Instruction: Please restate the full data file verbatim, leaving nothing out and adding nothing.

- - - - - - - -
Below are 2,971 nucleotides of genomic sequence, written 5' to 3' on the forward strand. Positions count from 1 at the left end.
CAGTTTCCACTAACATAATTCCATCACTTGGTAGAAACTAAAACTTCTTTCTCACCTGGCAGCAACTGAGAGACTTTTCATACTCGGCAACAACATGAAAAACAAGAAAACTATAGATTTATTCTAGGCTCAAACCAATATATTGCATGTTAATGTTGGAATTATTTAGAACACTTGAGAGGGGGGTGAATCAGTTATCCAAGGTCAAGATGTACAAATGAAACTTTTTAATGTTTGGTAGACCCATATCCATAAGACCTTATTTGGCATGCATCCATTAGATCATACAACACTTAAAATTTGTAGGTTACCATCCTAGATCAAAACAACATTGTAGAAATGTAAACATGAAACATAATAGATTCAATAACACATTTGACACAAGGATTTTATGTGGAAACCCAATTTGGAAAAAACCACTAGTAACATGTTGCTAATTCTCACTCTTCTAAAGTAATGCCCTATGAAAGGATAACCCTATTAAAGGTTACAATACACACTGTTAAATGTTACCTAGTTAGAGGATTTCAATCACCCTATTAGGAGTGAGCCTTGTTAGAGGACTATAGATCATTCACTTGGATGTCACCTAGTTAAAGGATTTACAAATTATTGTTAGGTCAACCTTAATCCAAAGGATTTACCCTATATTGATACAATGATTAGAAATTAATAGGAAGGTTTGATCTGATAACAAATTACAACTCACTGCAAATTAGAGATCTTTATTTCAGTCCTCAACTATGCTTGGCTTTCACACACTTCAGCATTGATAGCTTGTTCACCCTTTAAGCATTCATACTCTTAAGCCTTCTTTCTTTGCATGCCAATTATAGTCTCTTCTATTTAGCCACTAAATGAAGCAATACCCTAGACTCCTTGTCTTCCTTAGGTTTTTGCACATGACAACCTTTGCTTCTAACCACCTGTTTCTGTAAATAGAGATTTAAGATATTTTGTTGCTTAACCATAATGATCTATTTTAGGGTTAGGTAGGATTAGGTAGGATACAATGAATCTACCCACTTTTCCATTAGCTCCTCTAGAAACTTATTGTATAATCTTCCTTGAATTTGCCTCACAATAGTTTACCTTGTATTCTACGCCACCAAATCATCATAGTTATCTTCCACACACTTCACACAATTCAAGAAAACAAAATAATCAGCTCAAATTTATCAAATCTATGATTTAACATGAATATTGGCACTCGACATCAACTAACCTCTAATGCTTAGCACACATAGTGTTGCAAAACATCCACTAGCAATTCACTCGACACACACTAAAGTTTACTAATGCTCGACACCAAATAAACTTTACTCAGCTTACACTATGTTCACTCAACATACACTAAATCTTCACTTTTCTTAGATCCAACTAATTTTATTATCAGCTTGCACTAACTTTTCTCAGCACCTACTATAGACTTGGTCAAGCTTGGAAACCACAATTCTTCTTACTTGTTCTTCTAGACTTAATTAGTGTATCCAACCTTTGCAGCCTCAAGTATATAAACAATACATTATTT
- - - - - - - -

Below are 2,971 nucleotides of genomic sequence, written 5' to 3' on the forward strand. Positions count from 1 at the left end.
CAGTTTCCACTAACATAATTCCATCACTTGGTAGAAACTAAAACTTCTTTCTCACCTGGCAGCAACTGAGAGACTTTTCATACTCGGCAACAACATGAAAAACAAGAAAACTATAGATTTATTCTAGGCTCAAACCAATATATTGCATGTTAATGTTGGAATTATTTAGAACACTTGAGAGGGGGGTGAATCAGTTATCCAAGGTCAAGATGTACAAATGAAACTTTTTAATGTTTGGTAGACCCATATCCATAAGACCTTATTTGGCATGCATCCATTAGATCATACAACACTTAAAATTTGTAGGTTACCATCCTAGATCAAAACAACATTGTAGAAATGTAAACATGAAACATAATAGATTCAATAACACATTTGACACAAGGATTTTATGTGGAAACCCAATTTGGAAAAAACCACTAGTAACATGTTGCTAATTCTCACTCTTCTAAAGTAATGCCCTATGAAAGGATAACCCTATTAAAGGTTACAATACACACTGTTAAATGTTACCTAGTTAGAGGATTTCAATCACCCTATTAGGAGTGAGCCTTGTTAGAGGACTATAGATCATTCACTTGGATGTCACCTAGTTAAAGGATTTACAAATTATTGTTAGGTCAACCTTAATCCAAAGGATTTACCCTATATTGATACAATGATTAGAAATTAATAGGAAGGTTTGATCTGATAACAAATTACAACTCACTGCAAATTAGAGATCTTTATTTCAGTCCTCAACTATGCTTGGCTTTCACACACTTCAGCATTGATAGCTTGTTCACCCTTTAAGCATTCATACTCTTAAGCCTTCTTTCTTTGCATGCCAATTATAGTCTCTTCTATTTAGCCACTAAATGAAGCAATACCCTAGACTCCTTGTCTTCCTTAGGTTTTTGCACATGACAACCTTTGCTTCTAACCACCTGTTTCTGTAAATAGAGATTTAAGATATTTTGTTGCTTAACCATAATGATCTATTTTAGGGTTAGGTAGGATTAGGTAGGATACAATGAATCTACCCACTTTTCCATTAGCTCCTCTAGAAACTTATTGTATAATCTTCCTTGAATTTGCCTCACAATAGTTTACCTTGTATTCTACGCCACCAAATCATCATAGTTATCTTCCACACACTTCACACAATTCAAGAAAACAAAATAATCAGCTCAAATTTATCAAATCTATGATTTAACATGAATATTGGCACTCGACATCAACTAACCTCTAATGCTTAGCACACATAGTGTTGCAAAACATCCACTAGCAATTCACTCGACACACACTAAAGTTTACTAATGCTCGACACCAAATAAACTTTACTCAGCTTACACTATGTTCACTCAACATACACTAAATCTTCACTTTTCTTAGATCCAACTAATTTTATTATCAGCTTGCACTAACTTTTCTCAGCACCTACTATAGACTTGGTCAAGCTTGGAAACCACAATTCTTCTTACTTGTTCTTCTAGACTTAATTAGTGTATCCAACCTTTGCAGCCTCAAGTATATAAACAATACATTATTT